South Africa has warned rebels fighting in the Democratic Republic of Congo not to try and retake the battleground city of Goma on Friday after a week of escalating violence.
South Africa is part of the UN peace enforcement military task force to the country's troubled eastern region bordering on Rwanda.
Goma, a mining hub and town of a million people, was briefly held by M23 rebels earlier in the year and still remains under threat.
"We're trying to send a message to the M23, this time around you're not going to see Goma," said Lieutenant General Derrick Mgwebi, South Africa National Defense Force Chief of Joint Operations.
"Don't venture in ideas of taking over again."
South African soldiers are part of a UN intervention brigade, a 3000-strong contingent with an unprecedented offensive mandate to fight entrenched armed movements, marking a strategic change of tack from traditionally peaceful UN missions.
"This is the first time that a UN peacekeeping force has had as its sole mandate the seeking out and neutralising of rebel groups," said Darren Olivier, a senior correspondent at the African Defence Review, an organisation focused on African security.
"While UN peacekeeping missions in the past have on occasion directly engaged rebel forces, they have done so as part of mandates to defend themselves or population centres only," he said.
Fresh fighting flared in the resource-rich eastern DR Congo Thursday, with government forces backed by UN troops shelling rebels near Goma and tensions spilling over into neighbouring Rwanda.
UN Secretary-General Ban Ki-moon on Friday accused M23 rebels of "indiscriminate shelling" inside the Congo and into Rwanda, where authorities said a woman was killed in artillery fire on Thursday.
"He also calls on all member states with influence in the region to assist in easing tensions," in a statement released by his spokesman Martin Nesirky.
South African snipers have killed at least six M23 rebels in recent days as Ukranian Mi-24P helicopters pounded M23 positions from the air.
Olivier said the United Nations has a significant military edge over their M23 adversaries.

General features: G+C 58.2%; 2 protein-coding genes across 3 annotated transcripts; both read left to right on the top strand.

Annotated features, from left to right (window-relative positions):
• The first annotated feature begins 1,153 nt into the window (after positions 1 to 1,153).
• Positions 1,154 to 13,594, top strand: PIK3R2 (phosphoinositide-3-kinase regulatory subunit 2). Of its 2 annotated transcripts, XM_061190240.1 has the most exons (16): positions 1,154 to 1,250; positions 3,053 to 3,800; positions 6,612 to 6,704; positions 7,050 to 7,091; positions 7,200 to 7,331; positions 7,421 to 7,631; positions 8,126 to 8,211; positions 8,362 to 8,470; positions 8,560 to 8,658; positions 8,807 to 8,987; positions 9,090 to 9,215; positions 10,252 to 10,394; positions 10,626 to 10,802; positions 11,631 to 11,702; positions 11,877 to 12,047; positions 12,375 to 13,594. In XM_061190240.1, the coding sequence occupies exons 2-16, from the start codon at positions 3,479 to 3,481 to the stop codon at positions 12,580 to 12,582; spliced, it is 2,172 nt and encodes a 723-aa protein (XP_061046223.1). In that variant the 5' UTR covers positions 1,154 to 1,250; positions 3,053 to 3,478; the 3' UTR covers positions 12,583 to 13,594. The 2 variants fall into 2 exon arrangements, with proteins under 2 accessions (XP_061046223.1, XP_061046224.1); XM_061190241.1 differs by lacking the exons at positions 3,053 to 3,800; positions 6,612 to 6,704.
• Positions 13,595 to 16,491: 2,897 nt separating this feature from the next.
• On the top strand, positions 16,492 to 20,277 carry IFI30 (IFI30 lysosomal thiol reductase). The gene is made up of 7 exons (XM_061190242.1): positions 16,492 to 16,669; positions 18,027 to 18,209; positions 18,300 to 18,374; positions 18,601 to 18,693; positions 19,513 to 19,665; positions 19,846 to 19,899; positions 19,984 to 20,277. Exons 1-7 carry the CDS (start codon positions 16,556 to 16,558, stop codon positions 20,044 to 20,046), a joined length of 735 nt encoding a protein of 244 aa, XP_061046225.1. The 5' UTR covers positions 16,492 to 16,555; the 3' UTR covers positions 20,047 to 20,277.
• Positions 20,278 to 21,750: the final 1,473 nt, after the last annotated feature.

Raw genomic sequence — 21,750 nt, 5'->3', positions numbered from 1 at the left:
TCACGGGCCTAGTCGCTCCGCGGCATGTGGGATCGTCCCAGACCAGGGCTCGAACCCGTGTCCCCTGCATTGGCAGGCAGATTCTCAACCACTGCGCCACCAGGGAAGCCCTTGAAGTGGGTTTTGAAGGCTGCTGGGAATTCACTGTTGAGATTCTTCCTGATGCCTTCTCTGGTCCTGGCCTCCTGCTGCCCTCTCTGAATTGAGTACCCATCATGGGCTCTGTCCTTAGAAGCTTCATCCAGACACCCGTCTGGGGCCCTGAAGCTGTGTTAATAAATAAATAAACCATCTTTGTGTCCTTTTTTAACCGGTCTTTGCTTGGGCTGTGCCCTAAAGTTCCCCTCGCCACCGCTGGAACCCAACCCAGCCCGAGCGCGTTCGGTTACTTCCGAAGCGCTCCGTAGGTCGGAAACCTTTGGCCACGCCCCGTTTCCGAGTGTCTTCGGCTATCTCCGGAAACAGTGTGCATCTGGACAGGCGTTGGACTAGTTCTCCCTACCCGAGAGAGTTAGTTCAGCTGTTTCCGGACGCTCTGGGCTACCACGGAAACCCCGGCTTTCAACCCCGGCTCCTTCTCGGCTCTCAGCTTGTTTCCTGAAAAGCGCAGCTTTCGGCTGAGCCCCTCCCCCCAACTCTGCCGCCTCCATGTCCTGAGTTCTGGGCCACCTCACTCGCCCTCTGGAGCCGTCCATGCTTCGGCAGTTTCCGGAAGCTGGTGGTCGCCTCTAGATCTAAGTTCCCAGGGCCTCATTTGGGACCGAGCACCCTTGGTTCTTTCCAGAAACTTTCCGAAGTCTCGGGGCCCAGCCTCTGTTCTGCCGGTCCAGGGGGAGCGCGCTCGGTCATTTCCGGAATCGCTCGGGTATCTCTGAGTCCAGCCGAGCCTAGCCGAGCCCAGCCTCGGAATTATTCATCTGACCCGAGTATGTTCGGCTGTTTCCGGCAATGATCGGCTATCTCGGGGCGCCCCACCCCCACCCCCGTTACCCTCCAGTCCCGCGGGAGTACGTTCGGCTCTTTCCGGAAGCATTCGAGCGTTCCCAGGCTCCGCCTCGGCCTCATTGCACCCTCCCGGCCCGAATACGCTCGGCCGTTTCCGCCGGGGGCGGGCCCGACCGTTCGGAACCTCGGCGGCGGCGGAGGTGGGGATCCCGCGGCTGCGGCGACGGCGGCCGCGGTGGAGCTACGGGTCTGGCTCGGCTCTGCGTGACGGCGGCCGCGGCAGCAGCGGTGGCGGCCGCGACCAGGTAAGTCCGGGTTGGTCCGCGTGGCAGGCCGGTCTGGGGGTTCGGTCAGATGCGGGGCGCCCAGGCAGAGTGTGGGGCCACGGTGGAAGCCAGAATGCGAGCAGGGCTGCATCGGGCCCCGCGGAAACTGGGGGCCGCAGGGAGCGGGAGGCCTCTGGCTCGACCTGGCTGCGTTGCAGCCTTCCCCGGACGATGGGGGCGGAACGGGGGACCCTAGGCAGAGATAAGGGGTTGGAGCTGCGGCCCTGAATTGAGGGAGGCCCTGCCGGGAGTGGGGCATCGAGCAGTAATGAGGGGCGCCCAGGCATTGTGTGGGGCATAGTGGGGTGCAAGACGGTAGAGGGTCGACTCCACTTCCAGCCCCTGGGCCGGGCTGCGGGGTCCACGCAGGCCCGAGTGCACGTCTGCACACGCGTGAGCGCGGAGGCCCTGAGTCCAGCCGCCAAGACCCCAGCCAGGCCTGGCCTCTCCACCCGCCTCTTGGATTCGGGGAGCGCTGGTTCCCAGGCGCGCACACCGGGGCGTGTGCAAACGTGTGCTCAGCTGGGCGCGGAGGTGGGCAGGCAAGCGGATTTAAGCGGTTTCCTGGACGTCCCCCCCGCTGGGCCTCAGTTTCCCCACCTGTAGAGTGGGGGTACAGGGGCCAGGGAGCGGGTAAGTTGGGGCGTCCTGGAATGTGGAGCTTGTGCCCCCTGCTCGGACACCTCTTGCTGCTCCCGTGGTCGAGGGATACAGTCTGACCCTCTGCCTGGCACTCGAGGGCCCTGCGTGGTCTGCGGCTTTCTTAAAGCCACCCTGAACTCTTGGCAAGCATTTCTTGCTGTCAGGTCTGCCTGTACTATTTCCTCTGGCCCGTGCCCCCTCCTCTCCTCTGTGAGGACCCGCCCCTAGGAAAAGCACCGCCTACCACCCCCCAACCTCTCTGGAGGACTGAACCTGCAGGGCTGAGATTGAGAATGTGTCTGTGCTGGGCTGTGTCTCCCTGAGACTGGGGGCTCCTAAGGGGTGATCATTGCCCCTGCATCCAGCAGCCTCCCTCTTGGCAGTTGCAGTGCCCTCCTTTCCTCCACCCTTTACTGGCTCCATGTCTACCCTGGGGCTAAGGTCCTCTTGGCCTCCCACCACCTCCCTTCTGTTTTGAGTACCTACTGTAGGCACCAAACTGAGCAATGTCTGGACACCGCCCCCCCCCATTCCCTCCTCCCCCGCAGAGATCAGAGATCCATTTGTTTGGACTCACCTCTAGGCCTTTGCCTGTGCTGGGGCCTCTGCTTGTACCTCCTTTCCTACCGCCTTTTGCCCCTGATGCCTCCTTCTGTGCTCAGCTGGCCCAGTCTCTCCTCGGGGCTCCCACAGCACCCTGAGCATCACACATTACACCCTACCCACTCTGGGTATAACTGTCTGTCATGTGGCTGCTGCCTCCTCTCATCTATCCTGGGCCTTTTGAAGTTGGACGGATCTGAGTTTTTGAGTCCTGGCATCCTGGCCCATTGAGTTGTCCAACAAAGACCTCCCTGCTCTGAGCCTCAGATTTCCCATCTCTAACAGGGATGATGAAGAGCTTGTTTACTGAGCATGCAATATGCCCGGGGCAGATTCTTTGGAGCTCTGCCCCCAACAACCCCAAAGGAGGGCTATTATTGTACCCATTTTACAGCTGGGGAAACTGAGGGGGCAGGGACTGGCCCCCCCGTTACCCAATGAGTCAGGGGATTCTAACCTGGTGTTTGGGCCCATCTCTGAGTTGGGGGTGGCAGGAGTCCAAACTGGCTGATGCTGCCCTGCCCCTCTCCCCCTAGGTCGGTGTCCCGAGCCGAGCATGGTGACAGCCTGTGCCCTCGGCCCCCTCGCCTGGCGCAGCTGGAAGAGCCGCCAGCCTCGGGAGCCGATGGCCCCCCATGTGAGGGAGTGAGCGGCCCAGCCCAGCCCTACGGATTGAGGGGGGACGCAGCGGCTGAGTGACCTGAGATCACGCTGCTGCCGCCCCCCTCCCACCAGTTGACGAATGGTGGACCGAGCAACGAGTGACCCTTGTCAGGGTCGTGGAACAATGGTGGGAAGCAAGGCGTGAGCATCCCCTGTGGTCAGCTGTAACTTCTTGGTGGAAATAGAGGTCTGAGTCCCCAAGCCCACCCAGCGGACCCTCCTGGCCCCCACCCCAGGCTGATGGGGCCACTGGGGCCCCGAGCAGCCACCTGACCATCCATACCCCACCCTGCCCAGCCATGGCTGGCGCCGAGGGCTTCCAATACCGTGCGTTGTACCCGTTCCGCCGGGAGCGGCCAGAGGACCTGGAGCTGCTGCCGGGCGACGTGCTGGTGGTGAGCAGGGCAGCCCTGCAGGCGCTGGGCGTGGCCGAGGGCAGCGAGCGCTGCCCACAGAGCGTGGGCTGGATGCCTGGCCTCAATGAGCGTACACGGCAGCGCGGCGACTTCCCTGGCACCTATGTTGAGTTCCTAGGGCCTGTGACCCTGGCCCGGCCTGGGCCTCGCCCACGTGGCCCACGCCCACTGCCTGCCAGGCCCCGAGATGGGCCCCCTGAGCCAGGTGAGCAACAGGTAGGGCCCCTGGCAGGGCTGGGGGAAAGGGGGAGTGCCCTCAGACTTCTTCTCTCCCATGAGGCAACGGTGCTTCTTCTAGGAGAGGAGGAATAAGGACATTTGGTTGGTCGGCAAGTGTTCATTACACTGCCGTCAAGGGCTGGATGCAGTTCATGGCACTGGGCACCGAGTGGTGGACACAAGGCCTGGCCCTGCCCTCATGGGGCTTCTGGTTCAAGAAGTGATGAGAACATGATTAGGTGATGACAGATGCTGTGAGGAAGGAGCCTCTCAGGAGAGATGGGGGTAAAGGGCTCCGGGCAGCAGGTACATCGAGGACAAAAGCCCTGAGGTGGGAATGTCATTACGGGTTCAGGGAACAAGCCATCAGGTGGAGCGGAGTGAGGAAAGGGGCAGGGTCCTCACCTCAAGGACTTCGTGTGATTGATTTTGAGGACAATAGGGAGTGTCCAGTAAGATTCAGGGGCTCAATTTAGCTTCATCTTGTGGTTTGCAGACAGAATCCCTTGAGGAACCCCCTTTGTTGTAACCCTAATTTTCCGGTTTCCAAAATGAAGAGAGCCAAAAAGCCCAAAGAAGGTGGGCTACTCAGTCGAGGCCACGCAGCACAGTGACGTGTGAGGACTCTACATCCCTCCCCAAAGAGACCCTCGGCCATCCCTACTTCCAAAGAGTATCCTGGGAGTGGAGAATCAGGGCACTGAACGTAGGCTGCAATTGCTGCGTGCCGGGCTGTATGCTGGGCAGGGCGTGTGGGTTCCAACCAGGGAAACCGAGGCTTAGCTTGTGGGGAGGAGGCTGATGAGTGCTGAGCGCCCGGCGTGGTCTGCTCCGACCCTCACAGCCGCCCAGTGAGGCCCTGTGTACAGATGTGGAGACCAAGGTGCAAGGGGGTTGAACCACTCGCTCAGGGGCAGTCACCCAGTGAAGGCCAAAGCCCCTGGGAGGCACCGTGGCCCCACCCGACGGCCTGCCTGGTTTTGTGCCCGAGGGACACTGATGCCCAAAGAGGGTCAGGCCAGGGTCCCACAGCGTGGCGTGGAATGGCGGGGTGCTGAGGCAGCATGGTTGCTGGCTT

"The biggest advantages they have at the moment are its artillery batteries, mortar teams, special forces commandos and the two Mi-24P attack helicopters providing air support," he said.
This allows the UN forces to "provide effective assistance without needing to engage its infantry battalions directly."
The M23 rebel movement is a predominantly ethnic Tutsi force that deserted from the army last year and has been battling the regular army.
This week the UN force has seen intensified fighting as it attempts to keep rebels from Goma. The fighting took place in Kibati, an area in the northern outskirts of Goma.
"Bombs were landing in the airport and in the town," they were "falling left and right" of the South African Munigi base, according to notes distributed by the South African military.
M23 mortars killed a Tanzanian United Nations peacekeeper and injured ten others on Wednesday, according Mgwebi.
"Three of our soldiers have been injured in the conflict since the weekend, largely from shrapnel wounds. None have been seriously wounded," said President Jacob Zuma Thursday.
South Africa is contributing 1,345 troops to the UN mission, representing approximately half of the intervention brigade.
The escalating violence is a sensitive issue in South Africa, after 15 of the country's soldiers were killed in the Central African Republic in March, amid criticism that the troops were unprepared and did not have adequate equipment.
But Mgwebi said the troops deployed to date have received training and are protected. "They've got something on the ground and fire support is being provided as we speak," he said.